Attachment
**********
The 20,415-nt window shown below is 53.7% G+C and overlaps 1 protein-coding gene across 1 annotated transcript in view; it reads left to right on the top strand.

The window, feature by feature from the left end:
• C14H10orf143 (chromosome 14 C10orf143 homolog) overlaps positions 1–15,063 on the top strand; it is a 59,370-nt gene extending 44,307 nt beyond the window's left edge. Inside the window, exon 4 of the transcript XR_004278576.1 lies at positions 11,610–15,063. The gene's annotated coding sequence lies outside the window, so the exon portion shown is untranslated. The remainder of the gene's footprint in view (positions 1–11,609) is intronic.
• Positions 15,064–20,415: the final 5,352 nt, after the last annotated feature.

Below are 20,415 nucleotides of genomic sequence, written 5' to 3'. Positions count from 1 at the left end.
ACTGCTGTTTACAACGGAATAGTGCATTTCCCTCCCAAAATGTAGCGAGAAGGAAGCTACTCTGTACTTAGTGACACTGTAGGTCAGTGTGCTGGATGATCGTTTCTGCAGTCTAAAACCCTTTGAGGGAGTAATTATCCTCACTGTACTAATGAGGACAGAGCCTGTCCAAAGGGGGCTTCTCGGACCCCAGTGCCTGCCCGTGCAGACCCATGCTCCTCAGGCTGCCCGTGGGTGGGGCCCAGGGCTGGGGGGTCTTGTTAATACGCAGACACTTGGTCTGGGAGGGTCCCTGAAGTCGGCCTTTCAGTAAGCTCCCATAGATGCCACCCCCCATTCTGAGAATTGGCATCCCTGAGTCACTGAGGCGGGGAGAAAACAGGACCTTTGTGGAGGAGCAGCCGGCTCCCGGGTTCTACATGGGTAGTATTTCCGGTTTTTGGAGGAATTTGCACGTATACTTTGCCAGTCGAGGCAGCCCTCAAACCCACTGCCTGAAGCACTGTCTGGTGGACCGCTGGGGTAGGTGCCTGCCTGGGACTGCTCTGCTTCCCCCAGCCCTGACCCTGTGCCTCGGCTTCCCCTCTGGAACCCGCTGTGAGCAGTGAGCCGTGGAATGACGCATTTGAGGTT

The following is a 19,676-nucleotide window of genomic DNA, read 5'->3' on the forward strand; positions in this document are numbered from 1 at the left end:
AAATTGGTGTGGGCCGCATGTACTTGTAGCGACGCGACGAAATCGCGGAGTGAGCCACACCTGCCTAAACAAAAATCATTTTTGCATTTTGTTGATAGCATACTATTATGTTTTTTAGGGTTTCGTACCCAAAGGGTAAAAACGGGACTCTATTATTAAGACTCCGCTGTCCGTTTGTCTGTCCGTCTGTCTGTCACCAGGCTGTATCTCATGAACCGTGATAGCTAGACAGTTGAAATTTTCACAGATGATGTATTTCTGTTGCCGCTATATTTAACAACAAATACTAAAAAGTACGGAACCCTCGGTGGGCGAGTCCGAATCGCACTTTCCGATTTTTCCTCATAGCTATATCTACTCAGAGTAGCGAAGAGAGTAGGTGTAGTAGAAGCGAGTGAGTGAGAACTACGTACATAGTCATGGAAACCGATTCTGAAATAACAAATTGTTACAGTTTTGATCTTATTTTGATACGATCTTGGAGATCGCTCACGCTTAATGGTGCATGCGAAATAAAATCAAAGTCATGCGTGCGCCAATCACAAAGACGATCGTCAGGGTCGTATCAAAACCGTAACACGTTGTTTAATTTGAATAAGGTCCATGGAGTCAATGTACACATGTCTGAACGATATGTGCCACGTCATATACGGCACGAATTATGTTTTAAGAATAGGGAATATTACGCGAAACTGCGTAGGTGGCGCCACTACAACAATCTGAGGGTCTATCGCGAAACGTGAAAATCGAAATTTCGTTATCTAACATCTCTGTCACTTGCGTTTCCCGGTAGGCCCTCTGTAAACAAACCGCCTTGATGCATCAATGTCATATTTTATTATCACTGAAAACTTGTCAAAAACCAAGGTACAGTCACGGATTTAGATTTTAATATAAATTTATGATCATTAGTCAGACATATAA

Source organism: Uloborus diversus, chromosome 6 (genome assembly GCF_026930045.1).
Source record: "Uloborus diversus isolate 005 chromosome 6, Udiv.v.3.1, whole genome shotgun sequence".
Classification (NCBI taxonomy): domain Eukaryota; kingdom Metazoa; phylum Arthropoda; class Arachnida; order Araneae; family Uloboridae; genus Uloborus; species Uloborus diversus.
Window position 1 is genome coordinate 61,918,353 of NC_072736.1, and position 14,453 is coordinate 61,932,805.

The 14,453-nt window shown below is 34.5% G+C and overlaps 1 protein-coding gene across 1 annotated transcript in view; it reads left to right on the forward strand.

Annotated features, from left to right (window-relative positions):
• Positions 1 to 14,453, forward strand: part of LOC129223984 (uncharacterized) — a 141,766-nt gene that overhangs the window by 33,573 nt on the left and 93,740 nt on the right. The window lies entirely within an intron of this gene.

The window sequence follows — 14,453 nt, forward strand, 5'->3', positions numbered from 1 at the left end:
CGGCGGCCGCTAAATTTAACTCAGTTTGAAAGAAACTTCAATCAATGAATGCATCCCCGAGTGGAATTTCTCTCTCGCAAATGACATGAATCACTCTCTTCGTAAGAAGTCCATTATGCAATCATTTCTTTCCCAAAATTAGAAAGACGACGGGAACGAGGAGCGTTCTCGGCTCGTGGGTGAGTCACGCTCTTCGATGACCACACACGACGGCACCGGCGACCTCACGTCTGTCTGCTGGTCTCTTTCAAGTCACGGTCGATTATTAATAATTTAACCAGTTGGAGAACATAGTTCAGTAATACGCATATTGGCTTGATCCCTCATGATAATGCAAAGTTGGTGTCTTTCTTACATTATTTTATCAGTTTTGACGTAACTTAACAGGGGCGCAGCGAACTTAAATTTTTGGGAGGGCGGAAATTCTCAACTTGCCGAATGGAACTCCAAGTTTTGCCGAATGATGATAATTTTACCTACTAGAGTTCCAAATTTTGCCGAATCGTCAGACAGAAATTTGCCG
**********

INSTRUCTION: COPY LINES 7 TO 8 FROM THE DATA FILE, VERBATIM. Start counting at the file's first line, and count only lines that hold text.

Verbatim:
The following is a 19,676-nucleotide window of genomic DNA, read 5'->3' on the forward strand; positions in this document are numbered from 1 at the left end:
AAATTGGTGTGGGCCGCATGTACTTGTAGCGACGCGACGAAATCGCGGAGTGAGCCACACCTGCCTAAACAAAAATCATTTTTGCATTTTGTTGATAGCATACTATTATGTTTTTTAGGGTTTCGTACCCAAAGGGTAAAAACGGGACTCTATTATTAAGACTCCGCTGTCCGTTTGTCTGTCCGTCTGTCTGTCACCAGGCTGTATCTCATGAACCGTGATAGCTAGACAGTTGAAATTTTCACAGATGATGTATTTCTGTTGCCGCTATATTTAACAACAAATACTAAAAAGTACGGAACCCTCGGTGGGCGAGTCCGAATCGCACTTTCCGATTTTTCCTCATAGCTATATCTACTCAGAGTAGCGAAGAGAGTAGGTGTAGTAGAAGCGAGTGAGTGAGAACTACGTACATAGTCATGGAAACCGATTCTGAAATAACAAATTGTTACAGTTTTGATCTTATTTTGATACGATCTTGGAGATCGCTCACGCTTAATGGTGCATGCGAAATAAAATCAAAGTCATGCGTGCGCCAATCACAAAGACGATCGTCAGGGTCGTATCAAAACCGTAACACGTTGTTTAATTTGAATAAGGTCCATGGAGTCAATGTACACATGTCTGAACGATATGTGCCACGTCATATACGGCACGAATTATGTTTTAAGAATAGGGAATATTACGCGAAACTGCGTAGGTGGCGCCACTACAACAATCTGAGGGTCTATCGCGAAACGTGAAAATCGAAATTTCGTTATCTAACATCTCTGTCACTTGCGTTTCCCGGTAGGCCCTCTGTAAACAAACCGCCTTGATGCATCAATGTCATATTTTATTATCACTGAAAACTTGTCAAAAACCAAGGTACAGTCACGGATTTAGATTTTAATATAAATTTATGATCATTAGTCAGACATATAA